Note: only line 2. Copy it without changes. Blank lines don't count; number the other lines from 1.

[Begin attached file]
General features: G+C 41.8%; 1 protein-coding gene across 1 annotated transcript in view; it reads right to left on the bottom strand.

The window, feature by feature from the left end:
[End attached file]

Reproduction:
The window, feature by feature from the left end: